A study suggests that a faster course may reduce the risk of developing type 2 diabetes, PA reported.
Its authors found that people who move at speeds higher than three kilometers per hour are less likely to develop diabetes, and those who walk at more than six kilometers per hour are less likely to get sick by 39 percent. According to the International Diabetes Federation worldwide, about 537 million people suffer from diabetes.
In June, in The Lancet Diabetes and Endocrinology, scientists predicted that by 2050 the number of patients worldwide could reach 1.3 billion.
The authors of the study, from Imperial College London, the University of Medical Sciences in Iran and Oslo New University College in Norway, set a goal of determining the optimal speed of movement to prevent disease.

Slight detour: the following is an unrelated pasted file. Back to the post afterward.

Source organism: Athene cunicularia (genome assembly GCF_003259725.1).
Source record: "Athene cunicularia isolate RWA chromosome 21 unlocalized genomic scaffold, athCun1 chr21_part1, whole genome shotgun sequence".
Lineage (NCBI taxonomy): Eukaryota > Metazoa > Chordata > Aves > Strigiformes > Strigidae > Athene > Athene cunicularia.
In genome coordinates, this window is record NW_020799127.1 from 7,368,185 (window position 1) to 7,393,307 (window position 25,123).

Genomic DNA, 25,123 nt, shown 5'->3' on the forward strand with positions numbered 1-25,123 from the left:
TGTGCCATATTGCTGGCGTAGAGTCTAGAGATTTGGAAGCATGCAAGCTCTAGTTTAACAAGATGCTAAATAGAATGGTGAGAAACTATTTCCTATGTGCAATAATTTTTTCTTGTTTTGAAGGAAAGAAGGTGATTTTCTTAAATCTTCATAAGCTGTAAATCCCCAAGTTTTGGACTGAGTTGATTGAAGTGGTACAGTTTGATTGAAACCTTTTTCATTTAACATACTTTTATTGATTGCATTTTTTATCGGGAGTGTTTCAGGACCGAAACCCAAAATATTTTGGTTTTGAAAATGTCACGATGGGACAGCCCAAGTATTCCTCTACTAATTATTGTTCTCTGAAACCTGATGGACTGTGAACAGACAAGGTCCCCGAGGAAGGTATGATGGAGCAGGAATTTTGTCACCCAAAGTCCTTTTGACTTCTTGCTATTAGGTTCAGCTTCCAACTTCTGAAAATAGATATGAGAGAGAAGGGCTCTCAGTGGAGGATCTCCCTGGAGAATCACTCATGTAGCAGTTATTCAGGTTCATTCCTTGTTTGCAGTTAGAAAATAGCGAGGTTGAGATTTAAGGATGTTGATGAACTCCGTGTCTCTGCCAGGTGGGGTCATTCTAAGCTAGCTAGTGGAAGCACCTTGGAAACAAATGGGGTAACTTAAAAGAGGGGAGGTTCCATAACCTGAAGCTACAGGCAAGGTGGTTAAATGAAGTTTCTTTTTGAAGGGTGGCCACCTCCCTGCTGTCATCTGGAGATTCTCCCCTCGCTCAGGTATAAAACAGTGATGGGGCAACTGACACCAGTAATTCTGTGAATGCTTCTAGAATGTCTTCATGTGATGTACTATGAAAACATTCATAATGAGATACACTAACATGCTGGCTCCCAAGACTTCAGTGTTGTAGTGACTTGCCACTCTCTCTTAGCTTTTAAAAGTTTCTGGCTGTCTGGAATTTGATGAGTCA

The researchers analyzed data from ten studies published between 1999 and 2022 on 508,121 adult patients from the UK, Japan and the US.
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They found that walking at a speed of between three and five kilometers per hour reduced the risk of type 2 diabetes by 15 percent compared to slower at a speed of less than three kilometers per hour. The risk drops even further - about 24 percent less risk, at a faster pace, between five and six kilometers per hour.
Walking is free, simple, and most people can incorporate it into their regular activities, such as while going to work, shopping or meeting friends, said Neil Gibson, senior physical activity adviser at Diabetes UK.
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